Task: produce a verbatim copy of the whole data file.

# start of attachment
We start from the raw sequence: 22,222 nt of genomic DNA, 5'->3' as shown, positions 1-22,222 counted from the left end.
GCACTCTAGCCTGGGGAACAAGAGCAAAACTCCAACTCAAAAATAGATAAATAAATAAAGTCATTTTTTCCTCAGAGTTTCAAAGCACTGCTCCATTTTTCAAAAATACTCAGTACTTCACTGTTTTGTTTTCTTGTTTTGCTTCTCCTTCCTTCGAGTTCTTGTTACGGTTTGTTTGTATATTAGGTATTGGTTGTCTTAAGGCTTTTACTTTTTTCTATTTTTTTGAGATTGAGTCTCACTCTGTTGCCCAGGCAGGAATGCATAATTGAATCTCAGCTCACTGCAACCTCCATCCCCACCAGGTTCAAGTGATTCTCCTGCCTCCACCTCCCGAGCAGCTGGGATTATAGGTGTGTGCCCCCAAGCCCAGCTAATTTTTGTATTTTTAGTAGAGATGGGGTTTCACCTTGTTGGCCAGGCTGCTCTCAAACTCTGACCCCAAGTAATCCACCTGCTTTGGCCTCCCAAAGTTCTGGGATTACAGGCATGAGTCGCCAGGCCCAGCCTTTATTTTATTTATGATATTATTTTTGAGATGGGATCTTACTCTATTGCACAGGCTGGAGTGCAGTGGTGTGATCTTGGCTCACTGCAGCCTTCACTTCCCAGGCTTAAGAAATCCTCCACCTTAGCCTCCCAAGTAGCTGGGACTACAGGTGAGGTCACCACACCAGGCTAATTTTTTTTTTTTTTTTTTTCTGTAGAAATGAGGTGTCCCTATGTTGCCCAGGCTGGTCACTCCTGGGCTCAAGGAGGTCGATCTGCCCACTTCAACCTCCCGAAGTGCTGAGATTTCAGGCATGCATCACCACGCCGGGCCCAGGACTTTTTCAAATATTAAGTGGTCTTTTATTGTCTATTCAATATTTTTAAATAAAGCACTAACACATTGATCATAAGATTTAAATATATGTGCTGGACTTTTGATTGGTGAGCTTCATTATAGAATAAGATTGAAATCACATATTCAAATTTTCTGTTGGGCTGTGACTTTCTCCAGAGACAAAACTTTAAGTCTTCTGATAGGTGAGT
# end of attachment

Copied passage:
We start from the raw sequence: 22,222 nt of genomic DNA, 5'->3' as shown, positions 1-22,222 counted from the left end.
GCACTCTAGCCTGGGGAACAAGAGCAAAACTCCAACTCAAAAATAGATAAATAAATAAAGTCATTTTTTCCTCAGAGTTTCAAAGCACTGCTCCATTTTTCAAAAATACTCAGTACTTCACTGTTTTGTTTTCTTGTTTTGCTTCTCCTTCCTTCGAGTTCTTGTTACGGTTTGTTTGTATATTAGGTATTGGTTGTCTTAAGGCTTTTACTTTTTTCTATTTTTTTGAGATTGAGTCTCACTCTGTTGCCCAGGCAGGAATGCATAATTGAATCTCAGCTCACTGCAACCTCCATCCCCACCAGGTTCAAGTGATTCTCCTGCCTCCACCTCCCGAGCAGCTGGGATTATAGGTGTGTGCCCCCAAGCCCAGCTAATTTTTGTATTTTTAGTAGAGATGGGGTTTCACCTTGTTGGCCAGGCTGCTCTCAAACTCTGACCCCAAGTAATCCACCTGCTTTGGCCTCCCAAAGTTCTGGGATTACAGGCATGAGTCGCCAGGCCCAGCCTTTATTTTATTTATGATATTATTTTTGAGATGGGATCTTACTCTATTGCACAGGCTGGAGTGCAGTGGTGTGATCTTGGCTCACTGCAGCCTTCACTTCCCAGGCTTAAGAAATCCTCCACCTTAGCCTCCCAAGTAGCTGGGACTACAGGTGAGGTCACCACACCAGGCTAATTTTTTTTTTTTTTTTTTTCTGTAGAAATGAGGTGTCCCTATGTTGCCCAGGCTGGTCACTCCTGGGCTCAAGGAGGTCGATCTGCCCACTTCAACCTCCCGAAGTGCTGAGATTTCAGGCATGCATCACCACGCCGGGCCCAGGACTTTTTCAAATATTAAGTGGTCTTTTATTGTCTATTCAATATTTTTAAATAAAGCACTAACACATTGATCATAAGATTTAAATATATGTGCTGGACTTTTGATTGGTGAGCTTCATTATAGAATAAGATTGAAATCACATATTCAAATTTTCTGTTGGGCTGTGACTTTCTCCAGAGACAAAACTTTAAGTCTTCTGATAGGTGAGT